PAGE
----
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Superintendents in Franklin Park and Northlake are concerned that a bill in the general assembly will shift big bucks away from their school districts.
Senate Bill 16 was approved by the state Senate on May 27 and introduced to the House the next day. It has since remained in the rules committee.
The bill aims for equity in state funding of school districts. Its method is to shift money to lower-income districts from comparatively higher-income districts.
Leyden High School District 212 Superintendent Nick Polyak said the bill would remove $3.2 million or 85 percent of the state funds the district receives.
“It would force us to have some difficult discussions on where to make up the money,” Polyak said. “Services, staffing, programs, capital projects, upkeep of buildings.”
At Mannheim Elementary District 83, SB16 would mean a loss of about $2.4 million from the yearly budget, said Superintendent Kim Petrasek.
If the bill is approved, Petrasek said the district would look at reducing sports, clubs, band and orchestra and other activities.
“You don’t want to impact the actual learning environment,” Petrasek said, adding that $2.4 million couldn’t easily be replaced.
“You can complete federal grants,” Petrasek said. “Grants are for specific things. We started the Mannheim Educational Foundation. That’s not anywhere near $1 million.”
At Franklin Park Elementary District 84, Superintendent David Katzin said they could lose $1.9 million.
“That’s about 30 teachers salaries and benefits,” Katzin said. “We have a strong fund (savings) right now to weather the storm but it’s not a permanent solution.”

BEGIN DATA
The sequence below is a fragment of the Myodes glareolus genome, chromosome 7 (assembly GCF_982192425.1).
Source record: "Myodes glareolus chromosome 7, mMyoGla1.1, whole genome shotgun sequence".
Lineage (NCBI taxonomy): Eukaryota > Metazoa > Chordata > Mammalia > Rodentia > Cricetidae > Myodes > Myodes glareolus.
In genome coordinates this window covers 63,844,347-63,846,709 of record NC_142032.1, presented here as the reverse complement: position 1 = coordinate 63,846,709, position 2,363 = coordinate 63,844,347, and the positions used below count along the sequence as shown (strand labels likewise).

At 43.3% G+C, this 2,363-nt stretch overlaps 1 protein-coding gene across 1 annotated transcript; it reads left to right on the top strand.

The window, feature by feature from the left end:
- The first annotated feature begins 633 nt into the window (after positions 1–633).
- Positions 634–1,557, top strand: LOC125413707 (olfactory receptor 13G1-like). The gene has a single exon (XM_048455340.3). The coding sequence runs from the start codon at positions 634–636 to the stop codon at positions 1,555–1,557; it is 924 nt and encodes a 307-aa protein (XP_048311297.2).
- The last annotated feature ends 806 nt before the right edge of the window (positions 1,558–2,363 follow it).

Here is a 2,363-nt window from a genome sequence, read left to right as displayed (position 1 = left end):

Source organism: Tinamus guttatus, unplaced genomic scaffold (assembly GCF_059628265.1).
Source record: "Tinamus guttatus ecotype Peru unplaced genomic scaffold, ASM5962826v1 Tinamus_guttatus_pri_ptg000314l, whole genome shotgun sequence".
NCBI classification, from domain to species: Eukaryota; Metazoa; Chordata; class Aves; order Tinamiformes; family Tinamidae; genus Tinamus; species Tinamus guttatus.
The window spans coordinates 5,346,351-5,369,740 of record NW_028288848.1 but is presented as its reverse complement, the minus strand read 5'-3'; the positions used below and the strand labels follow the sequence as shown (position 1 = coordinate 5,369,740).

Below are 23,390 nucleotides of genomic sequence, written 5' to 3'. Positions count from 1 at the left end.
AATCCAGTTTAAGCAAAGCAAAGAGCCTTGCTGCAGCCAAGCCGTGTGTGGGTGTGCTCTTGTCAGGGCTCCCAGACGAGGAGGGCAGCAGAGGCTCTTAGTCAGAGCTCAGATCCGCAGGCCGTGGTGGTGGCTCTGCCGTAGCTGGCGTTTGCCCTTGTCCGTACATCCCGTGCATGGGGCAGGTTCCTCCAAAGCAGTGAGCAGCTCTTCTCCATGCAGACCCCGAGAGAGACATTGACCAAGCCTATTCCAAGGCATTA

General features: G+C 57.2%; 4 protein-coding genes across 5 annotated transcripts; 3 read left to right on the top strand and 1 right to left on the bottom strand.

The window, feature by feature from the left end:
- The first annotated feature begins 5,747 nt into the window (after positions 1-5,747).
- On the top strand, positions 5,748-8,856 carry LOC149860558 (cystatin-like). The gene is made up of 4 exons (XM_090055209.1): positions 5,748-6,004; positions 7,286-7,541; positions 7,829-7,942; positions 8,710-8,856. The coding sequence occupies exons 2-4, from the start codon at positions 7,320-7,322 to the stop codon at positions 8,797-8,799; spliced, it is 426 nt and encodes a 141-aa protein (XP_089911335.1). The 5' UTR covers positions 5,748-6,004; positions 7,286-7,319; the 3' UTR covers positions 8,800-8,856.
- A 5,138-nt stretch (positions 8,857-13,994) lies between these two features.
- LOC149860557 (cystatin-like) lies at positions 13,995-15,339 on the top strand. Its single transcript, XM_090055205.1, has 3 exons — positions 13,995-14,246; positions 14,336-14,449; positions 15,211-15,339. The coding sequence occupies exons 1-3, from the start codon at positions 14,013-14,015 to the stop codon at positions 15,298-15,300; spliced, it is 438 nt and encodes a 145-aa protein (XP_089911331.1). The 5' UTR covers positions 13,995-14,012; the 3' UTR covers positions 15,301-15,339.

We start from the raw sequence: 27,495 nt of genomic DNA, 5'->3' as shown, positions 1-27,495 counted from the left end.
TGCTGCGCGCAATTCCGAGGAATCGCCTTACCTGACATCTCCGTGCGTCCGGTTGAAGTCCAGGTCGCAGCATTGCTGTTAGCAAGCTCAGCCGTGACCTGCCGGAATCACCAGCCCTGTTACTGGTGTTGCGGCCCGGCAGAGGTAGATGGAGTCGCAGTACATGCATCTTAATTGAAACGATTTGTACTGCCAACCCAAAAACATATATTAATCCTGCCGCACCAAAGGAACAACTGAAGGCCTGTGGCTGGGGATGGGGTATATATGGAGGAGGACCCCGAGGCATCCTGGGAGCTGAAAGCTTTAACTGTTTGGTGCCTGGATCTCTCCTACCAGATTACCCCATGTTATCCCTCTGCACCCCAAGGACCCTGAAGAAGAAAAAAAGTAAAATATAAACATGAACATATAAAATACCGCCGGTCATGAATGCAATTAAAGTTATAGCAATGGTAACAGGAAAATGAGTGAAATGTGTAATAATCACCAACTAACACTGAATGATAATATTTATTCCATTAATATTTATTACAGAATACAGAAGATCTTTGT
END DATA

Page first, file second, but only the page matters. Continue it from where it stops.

State Rep. Kathleen Willis, D-77th of Addison, does not support SB16 in its current form.
“Having winners and losers like this bill, it pits school districts against school districts,” Willis said. “I’m looking for us to continue the conversation, work with school districts and find a better alternative.”
Ralph Matire, executive director of the Center for Tax and Budget Accountability, said first the state has to get its own financial affairs in order. The center is a nonprofit, nonpartisan think tank based in Chicago.
“Some of the poorest school districts would gain but at the expense of slightly less poor districts,” Martire said. “None of the lower-income to lower-middle-income communities can afford to lose it.”
To make school funding equitable requires the state investing more money in schools, about $4.5 billion.
“With education we have tons of data,” Martire said. “We know what it actually cost to educate children. We’re just not spending it in Illinois. No tinkering with the (school funding) formula will impact results.”
And to increase the amount of money for schools would require tax reform at the state level, Martire said.
“A lot of people are pointing at school systems to be accountable but no one is talking about the (state) fiscal system,” Martire said.